Emilie Busbey Grigsby, 1879-1964: How to Not Marry a Millionaire

Think “Kept Women of the Gilded Age” and you will probably come up with the unfortunate Evelyn Nesbit  Well, everyone loves a murder story, don’t they?

Emilie Grigsby – name probably doesn’t ring a bell. Pity, really. Of the two lives, her’s is quite as scandalous and yet has a far happier ending.

Unlike Ms Nesbit, she came from something. Her great grandfather was James Fisher Robinson (Governor of Kentucky 1862-1863), her father Lewis Braxton Grigsby a colonel in the Union Army. By the end of the war, he had station but no money and was not very good at getting it. He died after his wife Susan gave birth to a son and daughter, leaving her to get by as best she could.

Staying home, proud but poor, was one solution. It wasn’t Susan’s.  She was more of a Scarlett O’Hara type.

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Charles Tyson Yerkes, 1837-1905: “Buy Up Old Junk, Fix It Up a Little, and Unload It Upon Other Fellows”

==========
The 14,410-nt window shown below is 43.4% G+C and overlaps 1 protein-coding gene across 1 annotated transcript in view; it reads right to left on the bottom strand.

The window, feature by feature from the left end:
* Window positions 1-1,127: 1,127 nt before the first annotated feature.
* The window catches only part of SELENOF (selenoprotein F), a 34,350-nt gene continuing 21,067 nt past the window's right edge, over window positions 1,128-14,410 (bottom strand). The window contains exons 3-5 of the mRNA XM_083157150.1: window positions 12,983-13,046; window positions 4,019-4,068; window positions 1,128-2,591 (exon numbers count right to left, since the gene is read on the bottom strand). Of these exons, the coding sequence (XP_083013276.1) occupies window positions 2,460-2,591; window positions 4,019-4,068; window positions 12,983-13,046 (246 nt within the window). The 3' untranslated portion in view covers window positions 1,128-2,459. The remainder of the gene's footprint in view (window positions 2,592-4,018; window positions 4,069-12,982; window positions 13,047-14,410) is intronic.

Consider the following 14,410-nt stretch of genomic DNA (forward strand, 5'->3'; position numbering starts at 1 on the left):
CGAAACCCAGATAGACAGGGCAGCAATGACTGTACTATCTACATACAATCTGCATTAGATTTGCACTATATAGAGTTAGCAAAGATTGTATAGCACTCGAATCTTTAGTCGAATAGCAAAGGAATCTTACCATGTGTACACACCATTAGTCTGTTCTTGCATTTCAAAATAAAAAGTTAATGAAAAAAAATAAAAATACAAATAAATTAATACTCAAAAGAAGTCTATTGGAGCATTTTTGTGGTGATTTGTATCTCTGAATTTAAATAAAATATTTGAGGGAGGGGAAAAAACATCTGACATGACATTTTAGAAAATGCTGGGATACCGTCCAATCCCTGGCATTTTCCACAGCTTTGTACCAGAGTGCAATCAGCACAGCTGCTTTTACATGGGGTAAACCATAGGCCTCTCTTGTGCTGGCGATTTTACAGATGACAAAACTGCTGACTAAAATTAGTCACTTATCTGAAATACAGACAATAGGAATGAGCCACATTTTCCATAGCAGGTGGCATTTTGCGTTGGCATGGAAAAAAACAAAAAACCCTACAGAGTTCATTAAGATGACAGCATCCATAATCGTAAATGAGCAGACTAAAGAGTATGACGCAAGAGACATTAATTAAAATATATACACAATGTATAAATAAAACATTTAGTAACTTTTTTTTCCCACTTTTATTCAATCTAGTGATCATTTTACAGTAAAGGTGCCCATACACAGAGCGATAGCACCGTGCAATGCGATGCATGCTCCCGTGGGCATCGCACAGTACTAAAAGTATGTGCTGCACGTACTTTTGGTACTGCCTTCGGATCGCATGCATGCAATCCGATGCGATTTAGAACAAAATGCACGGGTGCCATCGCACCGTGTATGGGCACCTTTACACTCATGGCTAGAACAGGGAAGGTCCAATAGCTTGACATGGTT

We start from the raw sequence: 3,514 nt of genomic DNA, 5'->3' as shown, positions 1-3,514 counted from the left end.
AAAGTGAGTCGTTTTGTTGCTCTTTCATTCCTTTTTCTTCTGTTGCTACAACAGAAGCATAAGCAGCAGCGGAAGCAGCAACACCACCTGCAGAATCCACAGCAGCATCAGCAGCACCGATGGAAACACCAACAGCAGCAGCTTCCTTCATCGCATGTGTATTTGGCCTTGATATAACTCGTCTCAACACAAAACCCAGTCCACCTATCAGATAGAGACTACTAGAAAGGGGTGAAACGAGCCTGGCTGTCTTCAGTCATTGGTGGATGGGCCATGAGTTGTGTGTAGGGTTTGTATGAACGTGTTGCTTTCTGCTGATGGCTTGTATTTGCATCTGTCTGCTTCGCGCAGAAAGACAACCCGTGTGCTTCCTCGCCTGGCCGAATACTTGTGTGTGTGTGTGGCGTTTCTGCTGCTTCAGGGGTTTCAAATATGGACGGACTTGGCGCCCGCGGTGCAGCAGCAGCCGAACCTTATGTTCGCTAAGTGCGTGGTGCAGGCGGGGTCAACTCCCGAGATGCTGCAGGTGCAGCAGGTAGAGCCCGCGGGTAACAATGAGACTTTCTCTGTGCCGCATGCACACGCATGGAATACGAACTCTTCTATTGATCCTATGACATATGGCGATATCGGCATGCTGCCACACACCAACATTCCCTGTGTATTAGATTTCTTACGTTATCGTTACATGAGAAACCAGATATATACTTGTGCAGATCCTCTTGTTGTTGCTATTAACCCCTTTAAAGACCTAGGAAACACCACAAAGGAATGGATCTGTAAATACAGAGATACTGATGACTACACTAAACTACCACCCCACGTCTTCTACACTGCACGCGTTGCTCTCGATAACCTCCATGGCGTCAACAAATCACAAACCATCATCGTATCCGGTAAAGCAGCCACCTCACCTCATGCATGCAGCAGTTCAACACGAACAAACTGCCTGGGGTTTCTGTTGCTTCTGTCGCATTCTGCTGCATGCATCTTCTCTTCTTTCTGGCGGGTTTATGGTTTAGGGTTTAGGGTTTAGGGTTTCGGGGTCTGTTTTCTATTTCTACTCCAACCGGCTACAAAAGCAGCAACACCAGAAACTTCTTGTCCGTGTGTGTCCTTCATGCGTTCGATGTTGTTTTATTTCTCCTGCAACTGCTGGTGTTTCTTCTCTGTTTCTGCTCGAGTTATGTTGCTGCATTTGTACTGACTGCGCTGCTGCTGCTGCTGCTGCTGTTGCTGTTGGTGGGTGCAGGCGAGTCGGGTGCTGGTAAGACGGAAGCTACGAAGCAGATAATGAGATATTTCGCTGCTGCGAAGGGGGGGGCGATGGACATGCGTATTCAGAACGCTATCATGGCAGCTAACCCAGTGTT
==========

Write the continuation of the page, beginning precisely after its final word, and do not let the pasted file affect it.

Or, how to make a fortune in public transportation.

Yerkes is one of the Robber Barons who tends to be forgotten amongst the Carnegies and Mellons and J.P. Morgans and Rockefellers of the Gilded Age. For one thing, he died nearly broke and the only hard asset legacy he left is the Yerkes Observatory – high tech in its age,  quaint now.

Forgotten or not, his life was the stuff of scandal, full of material worthy of a novel. Theodore Dreiser found Yerkes so irritating that he wrote three: The FinancierThe Titan, and The Stoic.

Well, who reads Dreiser much any more?  (Kind of surprising, given his taste for the rich and seamy.) Continue reading